State monitors have ordered Newark to take corrective action after finding that the city’s public schools are failing to meet several special education requirements.

Newark did not meet four key mandates related to education plans for students with disabilities, according to the monitors, who reviewed student records and interviewed school administrators, staffers, and parents.

A total of nine requirements stem from a settled lawsuit that disability advocates filed over a decade ago, alleging that dozens of New Jersey districts were violating federal disability law that mandating students with disabilities be educated in their local schools alongside their non-disabled peers, whenever possible. As a result, the 76 districts named in the complaint, including Newark, have to assess annually their own special education practices, according to the settlement. New Jersey’s education department was tasked with monitoring school systems’ compliance with the law.

The majority of districts met all nine requirements of the settlement, showed an analysis by the Education Law Center, a Newark-based advocacy group that was among the plaintiffs in the lawsuit. Newark was one of 15 districts across the state failing to meet four or more of the requirements.

“It’s very troubling, honestly, that after all these years of intensive oversight and monitoring to see that, not only [in] Newark but also across the state, how many districts are not up to par,” said Diana Autin, executive co-director of the Statewide Parent Advocacy Network, one of the lawsuit’s plaintiffs. 

The areas where Newark is falling short relate to “individualized education programs,” or IEPs, the plans schools are legally required to produce for students with disabilities. These documents detail what classrooms students will be taught in and what services they must receive. State monitors found that the IEPs created for Newark students did not provide explanations when students were denied extra services and did not list ways to move students from special-education to general-education classrooms, among other issues.

The monitoring report, which the state sent to Newark in July, lists several corrective steps the district must take — including documenting on IEPs the reasons why any student is removed from general-education classrooms for even part of the day, conducting training for the school-based teams that write education plans, and revising IEPs that were found to be out of compliance with the law.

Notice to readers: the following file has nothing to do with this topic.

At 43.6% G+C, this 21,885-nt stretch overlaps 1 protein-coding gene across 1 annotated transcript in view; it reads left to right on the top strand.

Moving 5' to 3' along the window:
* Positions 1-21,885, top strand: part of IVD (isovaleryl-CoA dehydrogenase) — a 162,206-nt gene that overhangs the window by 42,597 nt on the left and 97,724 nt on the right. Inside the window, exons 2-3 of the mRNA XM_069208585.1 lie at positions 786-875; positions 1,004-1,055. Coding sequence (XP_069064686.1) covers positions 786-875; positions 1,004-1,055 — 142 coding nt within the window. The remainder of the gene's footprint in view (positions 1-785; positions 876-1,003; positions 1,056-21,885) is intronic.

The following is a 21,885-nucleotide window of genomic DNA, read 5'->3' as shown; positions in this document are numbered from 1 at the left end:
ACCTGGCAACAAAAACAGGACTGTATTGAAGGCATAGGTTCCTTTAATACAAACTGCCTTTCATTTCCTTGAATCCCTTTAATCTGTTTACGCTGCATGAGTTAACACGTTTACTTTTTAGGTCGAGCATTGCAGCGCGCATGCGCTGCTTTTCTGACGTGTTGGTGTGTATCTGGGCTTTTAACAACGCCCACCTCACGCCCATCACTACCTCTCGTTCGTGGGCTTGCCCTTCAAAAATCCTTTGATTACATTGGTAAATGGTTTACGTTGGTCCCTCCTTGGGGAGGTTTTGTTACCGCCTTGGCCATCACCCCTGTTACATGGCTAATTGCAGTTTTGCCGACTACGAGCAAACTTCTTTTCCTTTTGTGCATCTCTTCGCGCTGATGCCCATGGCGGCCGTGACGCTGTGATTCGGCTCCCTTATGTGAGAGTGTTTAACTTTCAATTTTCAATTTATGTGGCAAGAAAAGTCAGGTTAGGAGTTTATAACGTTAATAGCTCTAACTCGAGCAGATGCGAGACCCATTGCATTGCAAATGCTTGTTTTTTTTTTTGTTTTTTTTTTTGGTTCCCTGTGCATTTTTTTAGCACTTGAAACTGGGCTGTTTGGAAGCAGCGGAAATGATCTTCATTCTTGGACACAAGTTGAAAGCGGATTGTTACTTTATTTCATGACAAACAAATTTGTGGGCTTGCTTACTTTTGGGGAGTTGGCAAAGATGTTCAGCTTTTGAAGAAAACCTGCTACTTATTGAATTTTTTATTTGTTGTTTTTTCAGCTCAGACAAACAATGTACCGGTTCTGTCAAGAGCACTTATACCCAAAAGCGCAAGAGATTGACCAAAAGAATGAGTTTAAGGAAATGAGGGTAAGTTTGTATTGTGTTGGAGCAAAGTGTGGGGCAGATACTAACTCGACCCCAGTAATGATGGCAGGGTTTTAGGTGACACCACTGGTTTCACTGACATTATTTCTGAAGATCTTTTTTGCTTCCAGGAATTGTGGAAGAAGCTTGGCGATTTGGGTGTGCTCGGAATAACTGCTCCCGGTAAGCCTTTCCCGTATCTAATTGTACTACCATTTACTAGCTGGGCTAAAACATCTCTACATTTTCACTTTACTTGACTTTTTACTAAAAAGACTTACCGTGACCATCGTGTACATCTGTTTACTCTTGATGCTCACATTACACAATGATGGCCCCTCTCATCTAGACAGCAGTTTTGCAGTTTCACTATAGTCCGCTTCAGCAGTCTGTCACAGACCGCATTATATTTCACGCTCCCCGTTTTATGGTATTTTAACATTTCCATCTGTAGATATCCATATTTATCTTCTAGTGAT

The state’s findings revealed that Newark is meeting several of the settlement requirements. For instance, students with disabilities are educated alongside their non-disabled peers whenever possible, and they can participate in joint extracurricular activities, according to the report. 

Autin said that the areas in which Newark was found to be noncompliant have been issues for the district for decades, and that she was surprised by the areas in which the report revealed Newark was adhering to the rules. “The fact that it was found that children with disabilities are educated alongside their non-disabled peers to the greatest extent possible, that they passed the monitoring…that’s not been our experience,” she said.

The lowest compliance rates for districts statewide was the category in which a school system appropriately takes into consideration whether a student can be educated in a general-education classroom if provided with extra support. Only two-thirds of districts statewide were compliant in this category. Newark was found to be noncompliant.

Autin said such consideration is a “foundational principle” of the federal Individuals with Disabilities Education Act, and that a lack of compliance means “decisions are being made about a student being included or segregated…based on classification and not what’s appropriate for that student.”

The state education department plans to continue working with noncompliant districts, said Michael Yaple, a spokesman for the state education department.

He added that a state employee is based in Newark Public Schools two to three days a week “working on special education issues, including ongoing guidance and technical assistance on matters involving least-restrictive environment.”

Autin said that Newark Superintendent Roger León has shown a commitment to improving special education in the district.

“We see an interest in the current administration, the superintendent, in doing better and getting it right,” she said. “We’re very excited to see that.”

District officials did not respond to multiple requests for comment.


This article tackles a topic raised during our 2019 Listening Tour. See more articles inspired by community input here.